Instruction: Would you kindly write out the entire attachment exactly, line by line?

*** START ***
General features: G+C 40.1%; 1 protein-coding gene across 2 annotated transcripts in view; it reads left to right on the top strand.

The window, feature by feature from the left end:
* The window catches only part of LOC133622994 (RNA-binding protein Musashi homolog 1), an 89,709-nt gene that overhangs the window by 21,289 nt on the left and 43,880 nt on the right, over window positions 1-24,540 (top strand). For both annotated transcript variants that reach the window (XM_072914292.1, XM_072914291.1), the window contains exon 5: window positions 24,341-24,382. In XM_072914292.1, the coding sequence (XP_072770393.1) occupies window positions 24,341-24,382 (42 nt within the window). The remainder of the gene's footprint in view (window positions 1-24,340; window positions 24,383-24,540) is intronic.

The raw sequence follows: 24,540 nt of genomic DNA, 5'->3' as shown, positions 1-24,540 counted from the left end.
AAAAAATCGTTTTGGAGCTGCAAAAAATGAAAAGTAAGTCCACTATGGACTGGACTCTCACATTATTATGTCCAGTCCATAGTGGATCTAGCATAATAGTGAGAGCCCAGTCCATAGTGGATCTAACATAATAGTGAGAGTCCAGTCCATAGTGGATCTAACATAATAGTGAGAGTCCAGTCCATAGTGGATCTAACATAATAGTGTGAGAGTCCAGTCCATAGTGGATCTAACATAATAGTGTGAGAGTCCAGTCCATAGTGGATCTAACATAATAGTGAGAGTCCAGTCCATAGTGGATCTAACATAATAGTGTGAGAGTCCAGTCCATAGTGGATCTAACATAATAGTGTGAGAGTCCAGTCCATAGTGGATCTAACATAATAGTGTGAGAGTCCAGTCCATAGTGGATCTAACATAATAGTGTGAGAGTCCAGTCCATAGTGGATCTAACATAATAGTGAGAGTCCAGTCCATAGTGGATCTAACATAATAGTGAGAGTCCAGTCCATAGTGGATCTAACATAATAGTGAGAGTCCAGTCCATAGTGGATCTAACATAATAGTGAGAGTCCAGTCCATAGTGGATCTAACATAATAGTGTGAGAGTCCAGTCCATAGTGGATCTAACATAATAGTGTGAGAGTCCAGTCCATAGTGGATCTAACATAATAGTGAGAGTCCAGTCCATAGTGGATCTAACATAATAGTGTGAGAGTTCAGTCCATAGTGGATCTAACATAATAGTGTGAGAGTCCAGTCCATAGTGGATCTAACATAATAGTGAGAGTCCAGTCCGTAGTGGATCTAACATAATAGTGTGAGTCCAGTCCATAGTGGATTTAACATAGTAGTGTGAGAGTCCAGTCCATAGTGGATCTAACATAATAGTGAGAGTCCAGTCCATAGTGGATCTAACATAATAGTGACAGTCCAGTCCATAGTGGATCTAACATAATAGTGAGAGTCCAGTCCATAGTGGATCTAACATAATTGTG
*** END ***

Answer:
General features: G+C 40.1%; 1 protein-coding gene across 2 annotated transcripts in view; it reads left to right on the top strand.

The window, feature by feature from the left end:
* The window catches only part of LOC133622994 (RNA-binding protein Musashi homolog 1), an 89,709-nt gene that overhangs the window by 21,289 nt on the left and 43,880 nt on the right, over window positions 1-24,540 (top strand). For both annotated transcript variants that reach the window (XM_072914292.1, XM_072914291.1), the window contains exon 5: window positions 24,341-24,382. In XM_072914292.1, the coding sequence (XP_072770393.1) occupies window positions 24,341-24,382 (42 nt within the window). The remainder of the gene's footprint in view (window positions 1-24,340; window positions 24,383-24,540) is intronic.

The raw sequence follows: 24,540 nt of genomic DNA, 5'->3' as shown, positions 1-24,540 counted from the left end.
AAAAAATCGTTTTGGAGCTGCAAAAAATGAAAAGTAAGTCCACTATGGACTGGACTCTCACATTATTATGTCCAGTCCATAGTGGATCTAGCATAATAGTGAGAGCCCAGTCCATAGTGGATCTAACATAATAGTGAGAGTCCAGTCCATAGTGGATCTAACATAATAGTGAGAGTCCAGTCCATAGTGGATCTAACATAATAGTGTGAGAGTCCAGTCCATAGTGGATCTAACATAATAGTGTGAGAGTCCAGTCCATAGTGGATCTAACATAATAGTGAGAGTCCAGTCCATAGTGGATCTAACATAATAGTGTGAGAGTCCAGTCCATAGTGGATCTAACATAATAGTGTGAGAGTCCAGTCCATAGTGGATCTAACATAATAGTGTGAGAGTCCAGTCCATAGTGGATCTAACATAATAGTGTGAGAGTCCAGTCCATAGTGGATCTAACATAATAGTGAGAGTCCAGTCCATAGTGGATCTAACATAATAGTGAGAGTCCAGTCCATAGTGGATCTAACATAATAGTGAGAGTCCAGTCCATAGTGGATCTAACATAATAGTGAGAGTCCAGTCCATAGTGGATCTAACATAATAGTGTGAGAGTCCAGTCCATAGTGGATCTAACATAATAGTGTGAGAGTCCAGTCCATAGTGGATCTAACATAATAGTGAGAGTCCAGTCCATAGTGGATCTAACATAATAGTGTGAGAGTTCAGTCCATAGTGGATCTAACATAATAGTGTGAGAGTCCAGTCCATAGTGGATCTAACATAATAGTGAGAGTCCAGTCCGTAGTGGATCTAACATAATAGTGTGAGTCCAGTCCATAGTGGATTTAACATAGTAGTGTGAGAGTCCAGTCCATAGTGGATCTAACATAATAGTGAGAGTCCAGTCCATAGTGGATCTAACATAATAGTGACAGTCCAGTCCATAGTGGATCTAACATAATAGTGAGAGTCCAGTCCATAGTGGATCTAACATAATTGTG